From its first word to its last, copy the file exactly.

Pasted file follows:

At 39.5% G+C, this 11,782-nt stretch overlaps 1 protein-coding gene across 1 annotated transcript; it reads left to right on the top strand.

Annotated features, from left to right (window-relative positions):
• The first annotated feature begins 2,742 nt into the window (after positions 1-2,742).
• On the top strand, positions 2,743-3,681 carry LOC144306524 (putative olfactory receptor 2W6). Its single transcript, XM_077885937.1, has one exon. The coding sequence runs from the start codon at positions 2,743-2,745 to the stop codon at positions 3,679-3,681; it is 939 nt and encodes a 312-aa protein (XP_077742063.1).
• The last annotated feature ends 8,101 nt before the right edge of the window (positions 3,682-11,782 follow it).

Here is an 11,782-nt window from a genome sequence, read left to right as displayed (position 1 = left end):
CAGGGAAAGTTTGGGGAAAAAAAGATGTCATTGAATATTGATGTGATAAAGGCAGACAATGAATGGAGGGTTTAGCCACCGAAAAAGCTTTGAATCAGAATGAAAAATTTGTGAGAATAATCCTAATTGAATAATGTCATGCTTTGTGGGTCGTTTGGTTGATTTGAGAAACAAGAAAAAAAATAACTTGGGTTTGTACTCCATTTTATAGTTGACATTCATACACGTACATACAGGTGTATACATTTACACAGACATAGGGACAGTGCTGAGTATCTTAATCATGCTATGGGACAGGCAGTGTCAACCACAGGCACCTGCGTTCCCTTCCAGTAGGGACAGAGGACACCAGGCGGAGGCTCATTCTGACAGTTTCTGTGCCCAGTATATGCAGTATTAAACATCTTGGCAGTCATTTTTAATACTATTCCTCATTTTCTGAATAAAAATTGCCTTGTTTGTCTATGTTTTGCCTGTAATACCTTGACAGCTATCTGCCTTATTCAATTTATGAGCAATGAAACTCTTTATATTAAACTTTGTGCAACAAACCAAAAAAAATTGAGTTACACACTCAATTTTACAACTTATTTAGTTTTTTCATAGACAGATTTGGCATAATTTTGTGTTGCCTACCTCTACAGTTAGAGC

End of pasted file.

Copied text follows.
At 39.5% G+C, this 11,782-nt stretch overlaps 1 protein-coding gene across 1 annotated transcript; it reads left to right on the top strand.

Annotated features, from left to right (window-relative positions):
• The first annotated feature begins 2,742 nt into the window (after positions 1-2,742).
• On the top strand, positions 2,743-3,681 carry LOC144306524 (putative olfactory receptor 2W6). Its single transcript, XM_077885937.1, has one exon. The coding sequence runs from the start codon at positions 2,743-2,745 to the stop codon at positions 3,679-3,681; it is 939 nt and encodes a 312-aa protein (XP_077742063.1).
• The last annotated feature ends 8,101 nt before the right edge of the window (positions 3,682-11,782 follow it).

Here is an 11,782-nt window from a genome sequence, read left to right as displayed (position 1 = left end):
CAGGGAAAGTTTGGGGAAAAAAAGATGTCATTGAATATTGATGTGATAAAGGCAGACAATGAATGGAGGGTTTAGCCACCGAAAAAGCTTTGAATCAGAATGAAAAATTTGTGAGAATAATCCTAATTGAATAATGTCATGCTTTGTGGGTCGTTTGGTTGATTTGAGAAACAAGAAAAAAAATAACTTGGGTTTGTACTCCATTTTATAGTTGACATTCATACACGTACATACAGGTGTATACATTTACACAGACATAGGGACAGTGCTGAGTATCTTAATCATGCTATGGGACAGGCAGTGTCAACCACAGGCACCTGCGTTCCCTTCCAGTAGGGACAGAGGACACCAGGCGGAGGCTCATTCTGACAGTTTCTGTGCCCAGTATATGCAGTATTAAACATCTTGGCAGTCATTTTTAATACTATTCCTCATTTTCTGAATAAAAATTGCCTTGTTTGTCTATGTTTTGCCTGTAATACCTTGACAGCTATCTGCCTTATTCAATTTATGAGCAATGAAACTCTTTATATTAAACTTTGTGCAACAAACCAAAAAAAATTGAGTTACACACTCAATTTTACAACTTATTTAGTTTTTTCATAGACAGATTTGGCATAATTTTGTGTTGCCTACCTCTACAGTTAGAGC